Reexpansion pulmonary oedema after drainage of a long-term spontaneous pneumothorax – a case report


Authors: D. Myšíková;  J. Šimonek;  A. Stolz;  R. Lischke
Authors‘ workplace: III. chirurgická klinika 1. LF UK a FN Motol, přednosta kliniky: Prof. MUDr. R. Lischke, PhD.
Published in: Rozhl. Chir., 2013, roč. 92, č. 6, s. 333-336.
Category: Case Report

Podpořeno MZ ČR – RVO, FN v Motole 00064203

Overview

Reexpansion pulmonary oedema is a rare but possibly lethal complication of thoracic drainage for pneumothorax. Morbidity and mortality of this complication remains high (up to 20% of lethal cases) and as such deserves our attention. We report a case of ipsilateral left-sided pulmonary oedema following chest tube insertion in a 42-year-old male patient with spontaneous pneumothorax. Pneumothorax can be expected to last for up to 3 weeks (from the first presentation of sudden dyspnoea and chest pain). The pathophysiology of this lung affection has not yet been completely elucidated; the crucial role is probably played by damage to the endothelium which is followed by increased endothelial permeability during ischemia-reperfusion injury in a rapidly reexpanding lung. The main risk factors for the development of RPE are young age (the younger the patient, the higher the risk), the female sex, the degree of lung collapse, a pneumothorax that lasts more than 24 hours, a reexpansion of the lung in less than ten minutes, the use of a suction system, and – in cases of a pleural effusion – an evacuation volume of more than 2000 ml. Although in patients with these risk factors the administration of initial negative pressure should be avoided, this procedure remains common practice in pneumothorax treatment in the Czech Republic. Thoracic surgeons are more likely to use the suction system than pulmonologists (70% versus 52%). RPE manifestation ranges from benign clinical course (patients are free of complaints with only pathological chest radiography findings) to potentially lethal rapid respiratory failure with circulatory shock. Most patients develop RPE within 1 hour of expansion and the ipsilateral lung is affected. Only rarely can pulmonary oedema be bilateral, or in the contra-lateral lung. Treatment of RPE is supportive and depends on the individual patient’s condition, ranging from mere monitoring to mechanical ventilation for serious cases. Positive pressure mechanical ventilation and the utilization of positive end-expiratory pressure (PEEP) remains the gold standard of treatment.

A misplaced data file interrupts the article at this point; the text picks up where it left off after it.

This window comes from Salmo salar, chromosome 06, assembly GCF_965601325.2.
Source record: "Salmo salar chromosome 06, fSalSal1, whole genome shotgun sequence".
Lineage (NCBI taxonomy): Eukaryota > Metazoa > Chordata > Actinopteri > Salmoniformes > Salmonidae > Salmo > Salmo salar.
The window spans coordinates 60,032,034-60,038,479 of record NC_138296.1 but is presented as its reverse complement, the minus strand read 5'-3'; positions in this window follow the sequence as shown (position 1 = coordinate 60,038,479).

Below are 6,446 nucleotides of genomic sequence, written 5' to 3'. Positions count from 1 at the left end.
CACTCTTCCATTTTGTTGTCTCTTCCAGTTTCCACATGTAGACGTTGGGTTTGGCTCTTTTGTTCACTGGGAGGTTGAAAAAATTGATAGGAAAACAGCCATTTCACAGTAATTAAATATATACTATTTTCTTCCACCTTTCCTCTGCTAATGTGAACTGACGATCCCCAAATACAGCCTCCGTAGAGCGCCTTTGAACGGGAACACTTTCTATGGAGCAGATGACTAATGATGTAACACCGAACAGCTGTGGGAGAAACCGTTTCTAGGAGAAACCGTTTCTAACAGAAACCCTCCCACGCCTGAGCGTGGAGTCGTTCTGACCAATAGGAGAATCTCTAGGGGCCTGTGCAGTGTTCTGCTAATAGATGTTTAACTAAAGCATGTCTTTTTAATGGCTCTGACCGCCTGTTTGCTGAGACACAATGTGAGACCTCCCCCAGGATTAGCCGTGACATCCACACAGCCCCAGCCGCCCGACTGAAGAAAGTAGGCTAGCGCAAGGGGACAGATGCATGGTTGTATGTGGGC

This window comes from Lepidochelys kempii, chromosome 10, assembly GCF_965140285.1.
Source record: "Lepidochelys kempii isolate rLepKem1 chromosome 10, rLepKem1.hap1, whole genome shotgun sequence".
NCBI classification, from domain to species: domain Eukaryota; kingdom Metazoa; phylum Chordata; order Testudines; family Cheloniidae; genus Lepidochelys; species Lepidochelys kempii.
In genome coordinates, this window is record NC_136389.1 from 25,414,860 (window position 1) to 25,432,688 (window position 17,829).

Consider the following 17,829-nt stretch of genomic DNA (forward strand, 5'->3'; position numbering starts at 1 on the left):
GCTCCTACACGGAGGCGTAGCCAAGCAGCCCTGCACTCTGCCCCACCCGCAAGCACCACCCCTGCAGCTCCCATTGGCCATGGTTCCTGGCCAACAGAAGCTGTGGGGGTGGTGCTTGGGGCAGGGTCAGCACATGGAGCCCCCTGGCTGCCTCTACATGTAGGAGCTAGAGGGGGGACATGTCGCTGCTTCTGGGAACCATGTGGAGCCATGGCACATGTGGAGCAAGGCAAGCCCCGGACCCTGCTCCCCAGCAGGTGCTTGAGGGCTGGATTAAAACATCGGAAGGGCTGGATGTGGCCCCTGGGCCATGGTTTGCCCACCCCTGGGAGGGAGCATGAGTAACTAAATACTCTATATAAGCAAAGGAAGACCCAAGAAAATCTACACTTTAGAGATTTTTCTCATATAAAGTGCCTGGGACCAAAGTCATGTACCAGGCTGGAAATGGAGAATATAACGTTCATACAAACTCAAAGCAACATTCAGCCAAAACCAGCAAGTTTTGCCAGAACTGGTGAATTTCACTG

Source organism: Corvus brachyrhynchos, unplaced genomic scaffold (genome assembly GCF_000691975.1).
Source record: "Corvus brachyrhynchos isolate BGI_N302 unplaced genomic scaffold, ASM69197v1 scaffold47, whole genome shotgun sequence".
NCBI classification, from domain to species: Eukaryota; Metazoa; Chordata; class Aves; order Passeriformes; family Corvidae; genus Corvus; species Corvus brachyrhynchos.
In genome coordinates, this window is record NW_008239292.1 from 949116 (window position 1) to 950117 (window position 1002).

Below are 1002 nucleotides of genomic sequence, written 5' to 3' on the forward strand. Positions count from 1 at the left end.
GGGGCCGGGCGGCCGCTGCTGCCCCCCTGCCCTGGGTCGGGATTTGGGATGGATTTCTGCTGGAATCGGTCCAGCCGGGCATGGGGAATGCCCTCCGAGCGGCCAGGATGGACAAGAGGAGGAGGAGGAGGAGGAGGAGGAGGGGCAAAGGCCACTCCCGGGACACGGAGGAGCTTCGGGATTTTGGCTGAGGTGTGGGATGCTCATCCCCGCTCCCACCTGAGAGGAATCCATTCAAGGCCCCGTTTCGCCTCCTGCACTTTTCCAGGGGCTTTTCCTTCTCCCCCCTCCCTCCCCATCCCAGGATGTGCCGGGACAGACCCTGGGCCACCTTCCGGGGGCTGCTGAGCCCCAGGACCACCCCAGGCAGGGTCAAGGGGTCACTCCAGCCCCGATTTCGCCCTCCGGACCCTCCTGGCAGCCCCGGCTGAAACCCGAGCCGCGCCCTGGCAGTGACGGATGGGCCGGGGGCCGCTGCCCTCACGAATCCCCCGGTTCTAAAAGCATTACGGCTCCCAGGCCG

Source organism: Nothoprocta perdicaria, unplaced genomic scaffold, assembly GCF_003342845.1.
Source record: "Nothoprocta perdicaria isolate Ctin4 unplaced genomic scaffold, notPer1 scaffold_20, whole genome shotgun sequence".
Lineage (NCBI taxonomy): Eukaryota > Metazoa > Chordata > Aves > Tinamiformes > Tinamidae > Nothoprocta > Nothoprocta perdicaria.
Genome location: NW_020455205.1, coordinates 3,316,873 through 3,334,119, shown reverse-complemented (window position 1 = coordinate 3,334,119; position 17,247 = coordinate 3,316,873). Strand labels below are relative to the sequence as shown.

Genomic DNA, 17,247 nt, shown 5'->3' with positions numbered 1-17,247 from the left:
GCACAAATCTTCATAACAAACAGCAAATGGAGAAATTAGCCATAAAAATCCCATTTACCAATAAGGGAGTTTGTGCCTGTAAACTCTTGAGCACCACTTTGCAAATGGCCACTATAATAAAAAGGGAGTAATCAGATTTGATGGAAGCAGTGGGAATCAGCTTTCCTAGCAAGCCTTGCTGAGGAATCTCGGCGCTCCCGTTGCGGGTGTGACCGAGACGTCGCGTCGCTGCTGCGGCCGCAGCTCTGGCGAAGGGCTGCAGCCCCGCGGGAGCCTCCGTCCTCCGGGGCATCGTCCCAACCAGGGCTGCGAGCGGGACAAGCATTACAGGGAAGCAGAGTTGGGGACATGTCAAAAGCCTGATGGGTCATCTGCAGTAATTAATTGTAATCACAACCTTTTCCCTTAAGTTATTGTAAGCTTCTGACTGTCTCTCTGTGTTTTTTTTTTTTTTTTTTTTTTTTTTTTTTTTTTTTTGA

Key words:
reexpansion pulmonary oedema – pneumothorax – acute respiratory failure


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Labels
Surgery Orthopaedics Trauma surgery
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